Since they were heavy on Followers in this class, I ditched it and went to Nito y Elba Garcia’s Tango class instead, which was, as usual, a great class. It was fun.

Pablo Pugliese y Noel Strazza class on Ganchos and Voleos Combination.
We began with dancing to one sing, doing boleos and ganchos, any ones that we knew, to get us warmed up to incorporate that type of movement into our bodies. Two reminders: (1) For boleos and ganchos, the movement comes from the floor (like a match strike), and returns to the floor. (2) Have clean movement, reorganize the movement by collecting to check our balance and be on our axis before taking the next step. Then we began with the Follower forward ocho with Leader open steps to the side/leg she is leaving, to lead the Follower boleo. Follower should not sacrifice body posture for boleo height (how high she can get her leg up). Next, we did the Follower front cross boleo of her right leg, then Leader sneaks in with his right leg in front of her supporting left leg, to cause her to back gancho his right leg as her right leg returns from her front cross boleo. Note here that on the Leader’s right leg sneak in his toe tip is what touches the floor while his heel remains off the ground. Both dancers should rotate their chests toward each other. It;s a contra boleo so the Leader’s right leg is free to position in to go in front of the Follower’s left foot to receive her right leg gancho of the back of his right leg. Follower should keep her knee soft and leg springy, which will help keep her body level constant. Next, we did a Follower front boleo to back external gancho of Leader’s on the left and right side to the left and right leg. Nuggets of wisdom: We should approach dancing in a playful way, to make it fun, easy, and uplifted.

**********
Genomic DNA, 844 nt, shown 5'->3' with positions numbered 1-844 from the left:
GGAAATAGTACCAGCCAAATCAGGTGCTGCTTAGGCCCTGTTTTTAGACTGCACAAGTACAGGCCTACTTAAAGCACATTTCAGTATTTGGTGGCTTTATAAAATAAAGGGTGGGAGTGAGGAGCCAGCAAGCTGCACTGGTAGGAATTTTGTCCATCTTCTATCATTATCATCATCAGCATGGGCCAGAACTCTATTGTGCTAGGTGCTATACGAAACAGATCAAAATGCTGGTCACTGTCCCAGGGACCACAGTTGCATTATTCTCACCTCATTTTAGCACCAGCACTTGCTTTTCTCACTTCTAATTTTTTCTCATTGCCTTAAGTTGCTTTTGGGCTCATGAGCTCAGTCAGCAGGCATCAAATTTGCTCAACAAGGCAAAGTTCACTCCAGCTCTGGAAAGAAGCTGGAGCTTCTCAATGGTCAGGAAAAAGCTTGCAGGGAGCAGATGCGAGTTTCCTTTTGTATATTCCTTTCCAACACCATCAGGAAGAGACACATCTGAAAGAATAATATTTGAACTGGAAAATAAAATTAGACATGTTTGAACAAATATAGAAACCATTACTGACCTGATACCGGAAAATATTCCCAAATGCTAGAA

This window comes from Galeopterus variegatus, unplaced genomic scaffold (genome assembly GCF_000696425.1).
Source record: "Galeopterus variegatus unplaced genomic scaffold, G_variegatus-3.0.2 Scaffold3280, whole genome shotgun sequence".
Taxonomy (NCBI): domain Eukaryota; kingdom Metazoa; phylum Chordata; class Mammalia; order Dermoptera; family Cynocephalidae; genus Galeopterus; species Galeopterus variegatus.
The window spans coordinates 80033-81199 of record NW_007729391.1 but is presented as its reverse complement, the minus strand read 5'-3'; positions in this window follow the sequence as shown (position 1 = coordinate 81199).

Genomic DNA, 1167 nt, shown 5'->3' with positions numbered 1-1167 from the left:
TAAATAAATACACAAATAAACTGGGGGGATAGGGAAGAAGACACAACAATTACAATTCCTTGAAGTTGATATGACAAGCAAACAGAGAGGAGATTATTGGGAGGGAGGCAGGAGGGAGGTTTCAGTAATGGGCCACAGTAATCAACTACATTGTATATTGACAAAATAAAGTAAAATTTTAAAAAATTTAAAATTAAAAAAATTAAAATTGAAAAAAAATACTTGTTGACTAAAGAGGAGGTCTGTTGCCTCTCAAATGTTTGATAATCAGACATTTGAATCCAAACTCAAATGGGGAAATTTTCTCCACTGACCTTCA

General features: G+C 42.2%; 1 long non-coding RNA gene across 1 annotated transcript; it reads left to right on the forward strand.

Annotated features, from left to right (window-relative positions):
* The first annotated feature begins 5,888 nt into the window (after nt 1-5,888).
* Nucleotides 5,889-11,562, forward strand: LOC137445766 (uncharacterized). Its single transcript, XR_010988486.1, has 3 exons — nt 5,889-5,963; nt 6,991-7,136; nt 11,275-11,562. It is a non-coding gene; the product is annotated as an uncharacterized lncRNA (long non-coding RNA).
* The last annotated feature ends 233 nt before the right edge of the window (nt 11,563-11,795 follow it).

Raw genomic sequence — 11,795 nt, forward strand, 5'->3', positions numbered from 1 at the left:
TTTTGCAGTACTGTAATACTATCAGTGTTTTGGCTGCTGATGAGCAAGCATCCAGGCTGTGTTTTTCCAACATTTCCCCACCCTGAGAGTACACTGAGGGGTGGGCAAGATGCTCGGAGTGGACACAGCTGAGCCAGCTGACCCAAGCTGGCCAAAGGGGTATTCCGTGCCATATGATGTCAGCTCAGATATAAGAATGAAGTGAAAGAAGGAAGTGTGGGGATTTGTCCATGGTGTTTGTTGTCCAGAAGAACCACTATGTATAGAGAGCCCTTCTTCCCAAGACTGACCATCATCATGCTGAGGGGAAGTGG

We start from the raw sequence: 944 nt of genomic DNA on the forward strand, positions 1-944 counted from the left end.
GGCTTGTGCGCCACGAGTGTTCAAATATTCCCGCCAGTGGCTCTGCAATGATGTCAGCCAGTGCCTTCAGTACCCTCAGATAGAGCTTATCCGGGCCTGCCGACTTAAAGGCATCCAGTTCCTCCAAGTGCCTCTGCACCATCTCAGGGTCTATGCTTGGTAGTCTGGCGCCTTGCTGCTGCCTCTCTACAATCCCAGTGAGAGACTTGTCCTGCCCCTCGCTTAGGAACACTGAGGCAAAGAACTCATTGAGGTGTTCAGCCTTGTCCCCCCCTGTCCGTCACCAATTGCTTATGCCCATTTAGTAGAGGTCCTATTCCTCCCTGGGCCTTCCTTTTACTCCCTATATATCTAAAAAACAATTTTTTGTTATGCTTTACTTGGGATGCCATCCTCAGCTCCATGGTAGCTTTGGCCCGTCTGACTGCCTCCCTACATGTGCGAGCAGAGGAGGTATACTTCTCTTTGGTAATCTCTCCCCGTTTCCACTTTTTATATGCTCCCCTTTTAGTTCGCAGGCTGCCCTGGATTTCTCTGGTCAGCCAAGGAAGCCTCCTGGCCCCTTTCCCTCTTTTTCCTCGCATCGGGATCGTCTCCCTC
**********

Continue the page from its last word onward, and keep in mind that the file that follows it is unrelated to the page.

George y Jairelbhi Furlong on Boleos & Their Timing.
I was particularly excited to go to this class since it was their first time teaching at Fandango de Tango, and I had seen their summary teaching videos on YouTube and was favorably impressed. We began with dancing to a song trying to do all the boleos we knew so that maestros had an idea of where we were as a class. We began with an exercise with the Follower’s weigh on the left, then pivot as if for a forward ocho with our hips while torsos remained forward. For Follower’s technique on the boleo, she should keep one knee behind the other, and to get a high boleo, her standing supporting leg bends. Follower should try to do the boleo underneath her other elbow (i.e. left boleoing leg should reach for her right elbow). The Follower should not anticipate, and should always be a little behind so that Leader can lead her. For the social dance floor, we should do low floor boleos. Only do high boleos if the social dance floor is not crowded, and only if it’s safe. Otherwise, you risk injuring other unsuspecting, innocent dancers.